International

Trump sends top team to meet Mexican president-elect

US President Donald Trump sent a team of top officials to Mexico on Friday to meet with President-elect Andres Manuel Lopez Obrador, an anti-establishment leftist who has been elected at a low point in relations between the neighbors.

US Secretary of State Mike Pompeo (L) and US Homeland Security Secretary Kirstjen Nielsen disembark from their plane in Mexico City, where Pompeo will meet with Mexican President Enrique Pena Nieto and President-elect Andres Manuel Lopez Obrador
US Secretary of State Mike Pompeo (L) and US Homeland Security Secretary Kirstjen Nielsen disembark from their plane in Mexico City, where Pompeo will meet with Mexican President Enrique Pena Nieto and President-elect Andres Manuel Lopez Obrador (AFP)

US President Donald Trump sent a team of top officials to Mexico on Friday to meet with President-elect Andres Manuel Lopez Obrador, an anti-establishment leftist who has been elected at a low point in relations between the neighbors.

Secretary of State Mike Pompeo is leading the high-level delegation, which also includes Trump's son-in-law and senior aide Jared Kushner, Homeland Security Secretary Kirstjen Nielsen, and Treasury Secretary Steven Mnuchin.

All issues in the relationship will be on the table, including trade, migration, security and the border, a senior State Department official said Thursday in a background briefing on the trip.

"Pleased to visit Mexico on my first trip as secretary of state," Pompeo tweeted on arrival in Mexico City.

"We look forward to meeting president-elect Lopez Obrador."

The one-day visit includes meetings with outgoing Mexican President Enrique Pena Nieto, who hands power to Lopez Obrador on December 1, and Foreign Minister Luis Videgaray.

The State Department official described the trip as a "testament to the importance the administration and the United States place on the bilateral relationship."

But many thorny issues could make for a tough visit.

The US Homeland Security Department said Nielsen would be raising the sensitive subject of Central American migrants who cross Mexico to reach the United States.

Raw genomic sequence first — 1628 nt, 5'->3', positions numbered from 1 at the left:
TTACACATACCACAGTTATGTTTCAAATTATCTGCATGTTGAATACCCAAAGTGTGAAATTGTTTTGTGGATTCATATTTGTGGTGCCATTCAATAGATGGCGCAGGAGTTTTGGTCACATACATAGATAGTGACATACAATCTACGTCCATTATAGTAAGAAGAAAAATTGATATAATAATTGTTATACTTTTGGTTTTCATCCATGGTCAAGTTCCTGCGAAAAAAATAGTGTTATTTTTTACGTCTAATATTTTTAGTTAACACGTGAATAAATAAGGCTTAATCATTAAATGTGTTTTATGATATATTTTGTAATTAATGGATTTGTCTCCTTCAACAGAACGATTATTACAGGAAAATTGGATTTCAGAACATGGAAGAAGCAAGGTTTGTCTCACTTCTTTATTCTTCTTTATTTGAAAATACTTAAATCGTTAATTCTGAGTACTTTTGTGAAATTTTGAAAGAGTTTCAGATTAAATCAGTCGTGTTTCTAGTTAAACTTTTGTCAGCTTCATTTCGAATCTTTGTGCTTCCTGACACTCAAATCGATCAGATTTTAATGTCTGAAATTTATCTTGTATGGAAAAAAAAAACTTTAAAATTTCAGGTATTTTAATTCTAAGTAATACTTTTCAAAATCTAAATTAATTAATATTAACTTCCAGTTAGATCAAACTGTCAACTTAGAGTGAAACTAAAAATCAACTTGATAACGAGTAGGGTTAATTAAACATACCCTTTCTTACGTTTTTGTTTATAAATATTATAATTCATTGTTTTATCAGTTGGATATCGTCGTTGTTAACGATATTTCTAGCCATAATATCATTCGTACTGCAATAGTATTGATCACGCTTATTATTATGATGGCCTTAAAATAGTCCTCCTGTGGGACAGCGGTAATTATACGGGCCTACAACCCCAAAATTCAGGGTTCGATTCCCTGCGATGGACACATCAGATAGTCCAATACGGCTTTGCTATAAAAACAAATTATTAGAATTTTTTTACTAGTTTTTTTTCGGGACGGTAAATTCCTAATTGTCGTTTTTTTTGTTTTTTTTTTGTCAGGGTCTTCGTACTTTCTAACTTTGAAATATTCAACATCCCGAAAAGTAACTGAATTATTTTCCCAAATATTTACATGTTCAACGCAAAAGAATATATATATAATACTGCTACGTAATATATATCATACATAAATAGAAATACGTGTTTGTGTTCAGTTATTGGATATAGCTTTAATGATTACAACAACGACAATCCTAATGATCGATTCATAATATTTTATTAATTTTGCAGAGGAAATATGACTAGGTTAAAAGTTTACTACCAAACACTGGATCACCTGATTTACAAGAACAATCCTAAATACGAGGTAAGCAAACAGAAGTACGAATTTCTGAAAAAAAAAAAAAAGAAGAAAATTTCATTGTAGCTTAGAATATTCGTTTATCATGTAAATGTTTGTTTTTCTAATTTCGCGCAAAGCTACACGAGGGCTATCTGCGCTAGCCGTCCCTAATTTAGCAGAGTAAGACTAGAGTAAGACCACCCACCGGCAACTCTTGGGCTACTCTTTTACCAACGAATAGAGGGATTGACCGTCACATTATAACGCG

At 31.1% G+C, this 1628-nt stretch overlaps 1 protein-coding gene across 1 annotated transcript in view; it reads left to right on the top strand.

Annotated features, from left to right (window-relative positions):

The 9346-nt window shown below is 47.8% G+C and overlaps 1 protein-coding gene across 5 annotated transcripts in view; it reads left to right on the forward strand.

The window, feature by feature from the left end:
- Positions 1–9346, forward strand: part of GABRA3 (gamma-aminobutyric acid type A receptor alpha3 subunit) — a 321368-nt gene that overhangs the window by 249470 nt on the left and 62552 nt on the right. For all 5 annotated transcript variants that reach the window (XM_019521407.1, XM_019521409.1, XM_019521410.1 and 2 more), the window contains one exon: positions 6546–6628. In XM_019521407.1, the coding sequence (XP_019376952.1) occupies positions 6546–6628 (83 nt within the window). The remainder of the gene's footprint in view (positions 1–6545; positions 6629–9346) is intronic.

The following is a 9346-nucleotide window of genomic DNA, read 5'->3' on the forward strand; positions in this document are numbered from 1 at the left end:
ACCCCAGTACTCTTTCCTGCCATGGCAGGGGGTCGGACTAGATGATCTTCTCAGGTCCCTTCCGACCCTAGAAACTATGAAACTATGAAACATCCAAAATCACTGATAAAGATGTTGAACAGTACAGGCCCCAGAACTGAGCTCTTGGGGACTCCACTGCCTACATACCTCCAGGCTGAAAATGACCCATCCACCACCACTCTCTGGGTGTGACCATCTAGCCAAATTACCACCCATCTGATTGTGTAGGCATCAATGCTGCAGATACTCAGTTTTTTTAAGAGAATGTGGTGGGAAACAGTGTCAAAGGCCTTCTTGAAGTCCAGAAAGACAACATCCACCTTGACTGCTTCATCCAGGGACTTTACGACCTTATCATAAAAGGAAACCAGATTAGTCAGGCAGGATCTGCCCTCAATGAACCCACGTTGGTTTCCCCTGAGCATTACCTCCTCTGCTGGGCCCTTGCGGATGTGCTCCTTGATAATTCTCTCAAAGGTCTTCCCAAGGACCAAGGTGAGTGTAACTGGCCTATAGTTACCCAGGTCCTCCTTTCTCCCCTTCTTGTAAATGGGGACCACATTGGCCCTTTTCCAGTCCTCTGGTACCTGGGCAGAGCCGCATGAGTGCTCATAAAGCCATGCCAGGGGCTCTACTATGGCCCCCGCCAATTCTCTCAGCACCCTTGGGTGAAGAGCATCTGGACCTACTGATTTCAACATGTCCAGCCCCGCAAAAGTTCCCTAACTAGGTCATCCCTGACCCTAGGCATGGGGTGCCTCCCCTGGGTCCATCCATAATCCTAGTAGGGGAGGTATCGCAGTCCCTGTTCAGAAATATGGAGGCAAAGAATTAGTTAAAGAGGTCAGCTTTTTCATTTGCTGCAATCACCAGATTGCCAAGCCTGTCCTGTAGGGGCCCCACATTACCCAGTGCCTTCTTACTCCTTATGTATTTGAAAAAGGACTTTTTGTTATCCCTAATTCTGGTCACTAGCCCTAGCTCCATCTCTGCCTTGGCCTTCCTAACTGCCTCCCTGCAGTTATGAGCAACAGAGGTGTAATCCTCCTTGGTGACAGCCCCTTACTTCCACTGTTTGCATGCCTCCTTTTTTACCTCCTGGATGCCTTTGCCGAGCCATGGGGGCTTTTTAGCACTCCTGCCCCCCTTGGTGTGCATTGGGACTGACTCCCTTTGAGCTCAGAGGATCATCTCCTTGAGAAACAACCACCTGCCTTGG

She will "reaffirm the necessity for regional governments, international organizations, and the private sector to share responsibility for Central American migrant flows and find options for these individuals to remain within or closer to their countries of origin," her office said in a statement.

Putting Trump 'in his place'?

US-Mexican relations have been strained since Trump won the White House in 2016 after a campaign laced with anti-Mexican insults, attacks on the North American Free Trade Agreement (NAFTA), and vows to make Mexico pay for a wall on the common border.

Since then, US tariffs on Mexican steel and aluminum, Trump's "zero-tolerance" policy on undocumented immigrants, separation of migrant families and Pena Nieto's two abrupt cancellations of visits to Washington have only added to the tension.

Lopez Obrador, widely known as "AMLO," pledged during the campaign to "put (Trump) in his place."

But both men say they had a positive phone call the day after Mexico's July 1 election, which Lopez Obrador won in a landslide, with over 53 percent of the vote -- more than 30 points clear of his nearest rival.

Promising a change in direction, he was swept to office by a wave of outrage with corruption and brutal violence driven by Mexico's powerful drug cartels.

Despite their ideological differences, some commentators have drawn parallels between Trump and Lopez Obrador: both are free trade skeptics with populist tendencies who mobilized a disgruntled base with anti-establishment campaigns.

Trump has even reportedly taken to calling Lopez Obrador "Juan Trump" in private.

Touchy issues

Pompeo's delegation will meet with Lopez Obrador at his offices, in an aging house with little security in Mexico City's trendy Roma neighborhood.

Lopez Obrador, 64, has acknowledged the house is an unusual venue to welcome high-level dignitaries.

"It's not very big because the next government doesn't want ostentatious offices. We're going to put an end to the paraphernalia of power," said the president-elect, who has raised eyebrows for refusing to use bodyguards.

There was a heavier-than-usual security cordon at the large red-and-white house on Friday, with swarms of waiting journalists kept at a distance of some 30 meters (yards).

The meeting will be attended by Lopez Obrador's future ministers of finance, economy and security, as well as his choice to lead the renegotiation of NAFTA, the 1994 deal that has helped turn Mexico into a major exporter -- with 80 percent of those exports shipped to the United States.

Also at the meeting will be Lopez Obrador's pick for foreign minister, former Mexico City mayor Marcelo Ebrard.

In a potential sore spot for the Trump administration, Ebrard worked on Latino get-out-the-vote campaigns on behalf of Hillary Clinton ahead of the 2016 election.